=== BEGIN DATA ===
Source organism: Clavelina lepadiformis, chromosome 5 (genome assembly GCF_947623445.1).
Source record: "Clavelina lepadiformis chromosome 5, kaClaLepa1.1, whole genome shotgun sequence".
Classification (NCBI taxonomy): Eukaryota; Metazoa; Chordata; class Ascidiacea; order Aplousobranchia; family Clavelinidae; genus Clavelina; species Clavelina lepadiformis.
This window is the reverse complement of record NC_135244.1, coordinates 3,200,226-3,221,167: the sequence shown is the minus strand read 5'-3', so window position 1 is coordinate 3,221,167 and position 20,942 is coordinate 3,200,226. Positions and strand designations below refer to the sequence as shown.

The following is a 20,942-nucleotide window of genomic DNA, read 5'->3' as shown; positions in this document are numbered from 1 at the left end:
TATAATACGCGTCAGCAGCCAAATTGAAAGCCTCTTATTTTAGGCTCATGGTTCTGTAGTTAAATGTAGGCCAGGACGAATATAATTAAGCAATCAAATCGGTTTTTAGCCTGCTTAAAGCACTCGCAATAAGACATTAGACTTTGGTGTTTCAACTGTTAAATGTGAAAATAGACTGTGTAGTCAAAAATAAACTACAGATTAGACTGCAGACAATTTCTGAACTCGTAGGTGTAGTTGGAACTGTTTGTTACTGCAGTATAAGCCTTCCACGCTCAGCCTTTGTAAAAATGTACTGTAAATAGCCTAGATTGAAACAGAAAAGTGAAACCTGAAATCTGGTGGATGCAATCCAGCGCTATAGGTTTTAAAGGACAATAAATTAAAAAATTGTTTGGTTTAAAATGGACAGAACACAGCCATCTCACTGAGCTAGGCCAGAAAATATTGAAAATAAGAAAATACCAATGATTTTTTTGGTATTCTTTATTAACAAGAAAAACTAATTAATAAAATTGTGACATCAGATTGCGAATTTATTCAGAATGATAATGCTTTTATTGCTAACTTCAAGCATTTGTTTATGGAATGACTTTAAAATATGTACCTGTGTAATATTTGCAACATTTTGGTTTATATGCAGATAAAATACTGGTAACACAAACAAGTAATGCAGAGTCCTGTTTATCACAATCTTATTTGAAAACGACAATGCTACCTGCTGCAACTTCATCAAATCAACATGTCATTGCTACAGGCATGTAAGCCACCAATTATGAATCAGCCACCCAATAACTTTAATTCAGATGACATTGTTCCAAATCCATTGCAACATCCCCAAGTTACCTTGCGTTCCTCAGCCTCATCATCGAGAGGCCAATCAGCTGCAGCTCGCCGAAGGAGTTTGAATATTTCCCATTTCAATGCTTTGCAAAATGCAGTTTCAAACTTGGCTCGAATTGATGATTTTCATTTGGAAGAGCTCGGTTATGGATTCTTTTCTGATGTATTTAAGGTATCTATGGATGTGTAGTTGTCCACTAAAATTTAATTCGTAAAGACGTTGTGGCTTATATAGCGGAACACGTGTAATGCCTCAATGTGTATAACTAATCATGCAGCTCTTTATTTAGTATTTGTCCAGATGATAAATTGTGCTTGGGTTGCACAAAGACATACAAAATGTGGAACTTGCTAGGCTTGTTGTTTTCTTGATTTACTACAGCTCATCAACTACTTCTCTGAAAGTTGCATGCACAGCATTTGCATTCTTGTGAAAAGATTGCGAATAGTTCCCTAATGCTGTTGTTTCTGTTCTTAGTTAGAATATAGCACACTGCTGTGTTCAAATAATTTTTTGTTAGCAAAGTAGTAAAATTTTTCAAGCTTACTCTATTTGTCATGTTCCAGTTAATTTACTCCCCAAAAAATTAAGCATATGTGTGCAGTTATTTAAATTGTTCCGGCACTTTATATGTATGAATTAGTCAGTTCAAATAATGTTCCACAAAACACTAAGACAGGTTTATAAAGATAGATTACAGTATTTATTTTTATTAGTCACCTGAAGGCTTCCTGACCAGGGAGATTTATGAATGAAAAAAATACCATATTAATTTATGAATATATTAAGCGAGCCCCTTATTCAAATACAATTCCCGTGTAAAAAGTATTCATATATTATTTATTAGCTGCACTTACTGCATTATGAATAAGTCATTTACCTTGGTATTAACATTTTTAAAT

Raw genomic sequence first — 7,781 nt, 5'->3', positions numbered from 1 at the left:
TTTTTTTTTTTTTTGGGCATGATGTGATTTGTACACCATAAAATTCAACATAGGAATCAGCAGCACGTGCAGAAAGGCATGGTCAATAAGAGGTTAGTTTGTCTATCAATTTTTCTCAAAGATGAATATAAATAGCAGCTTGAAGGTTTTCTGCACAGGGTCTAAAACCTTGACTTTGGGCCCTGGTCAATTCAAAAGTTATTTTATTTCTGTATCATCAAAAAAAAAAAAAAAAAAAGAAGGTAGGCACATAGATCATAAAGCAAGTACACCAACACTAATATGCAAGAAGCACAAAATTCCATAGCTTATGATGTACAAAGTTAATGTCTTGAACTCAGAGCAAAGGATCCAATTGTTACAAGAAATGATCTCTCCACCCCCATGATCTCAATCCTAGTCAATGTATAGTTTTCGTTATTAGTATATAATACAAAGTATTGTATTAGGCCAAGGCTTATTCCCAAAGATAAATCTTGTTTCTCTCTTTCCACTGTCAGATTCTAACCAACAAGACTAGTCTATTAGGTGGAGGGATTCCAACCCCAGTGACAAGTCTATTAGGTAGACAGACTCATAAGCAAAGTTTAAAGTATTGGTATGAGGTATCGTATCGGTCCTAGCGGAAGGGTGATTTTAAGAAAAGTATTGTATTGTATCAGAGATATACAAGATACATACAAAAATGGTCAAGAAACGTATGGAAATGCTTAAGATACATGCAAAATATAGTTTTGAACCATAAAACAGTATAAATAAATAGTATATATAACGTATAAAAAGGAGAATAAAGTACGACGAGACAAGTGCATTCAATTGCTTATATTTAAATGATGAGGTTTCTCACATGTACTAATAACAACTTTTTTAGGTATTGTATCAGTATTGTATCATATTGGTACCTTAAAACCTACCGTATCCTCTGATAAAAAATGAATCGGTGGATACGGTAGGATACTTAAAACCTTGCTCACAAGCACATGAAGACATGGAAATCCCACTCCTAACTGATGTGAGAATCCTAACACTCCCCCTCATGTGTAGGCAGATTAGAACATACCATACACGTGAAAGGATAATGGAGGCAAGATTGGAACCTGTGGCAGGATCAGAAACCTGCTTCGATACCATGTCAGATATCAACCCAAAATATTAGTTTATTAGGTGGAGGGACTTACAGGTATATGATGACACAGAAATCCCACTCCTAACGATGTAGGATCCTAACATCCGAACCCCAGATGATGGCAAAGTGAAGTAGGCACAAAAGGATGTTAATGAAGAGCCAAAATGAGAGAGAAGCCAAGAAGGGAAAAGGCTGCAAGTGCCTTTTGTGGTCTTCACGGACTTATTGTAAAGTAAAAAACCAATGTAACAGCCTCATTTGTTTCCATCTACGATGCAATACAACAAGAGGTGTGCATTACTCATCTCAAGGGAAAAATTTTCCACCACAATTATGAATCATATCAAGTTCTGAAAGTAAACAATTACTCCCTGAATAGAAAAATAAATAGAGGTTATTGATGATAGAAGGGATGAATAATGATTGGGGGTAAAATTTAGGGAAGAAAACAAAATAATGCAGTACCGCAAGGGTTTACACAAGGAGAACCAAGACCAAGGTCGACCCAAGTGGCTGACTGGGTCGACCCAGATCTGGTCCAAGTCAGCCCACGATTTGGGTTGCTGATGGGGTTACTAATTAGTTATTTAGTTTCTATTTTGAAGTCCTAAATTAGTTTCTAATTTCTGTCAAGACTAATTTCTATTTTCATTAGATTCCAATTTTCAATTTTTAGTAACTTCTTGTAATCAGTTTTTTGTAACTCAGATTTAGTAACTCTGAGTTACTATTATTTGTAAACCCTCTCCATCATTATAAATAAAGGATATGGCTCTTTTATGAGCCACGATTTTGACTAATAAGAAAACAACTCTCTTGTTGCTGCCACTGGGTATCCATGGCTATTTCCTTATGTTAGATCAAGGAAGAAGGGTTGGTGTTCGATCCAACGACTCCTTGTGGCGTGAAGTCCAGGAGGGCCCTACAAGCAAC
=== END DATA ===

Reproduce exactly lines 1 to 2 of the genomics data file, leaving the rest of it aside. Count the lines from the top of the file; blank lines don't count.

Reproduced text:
Source organism: Clavelina lepadiformis, chromosome 5 (genome assembly GCF_947623445.1).
Source record: "Clavelina lepadiformis chromosome 5, kaClaLepa1.1, whole genome shotgun sequence".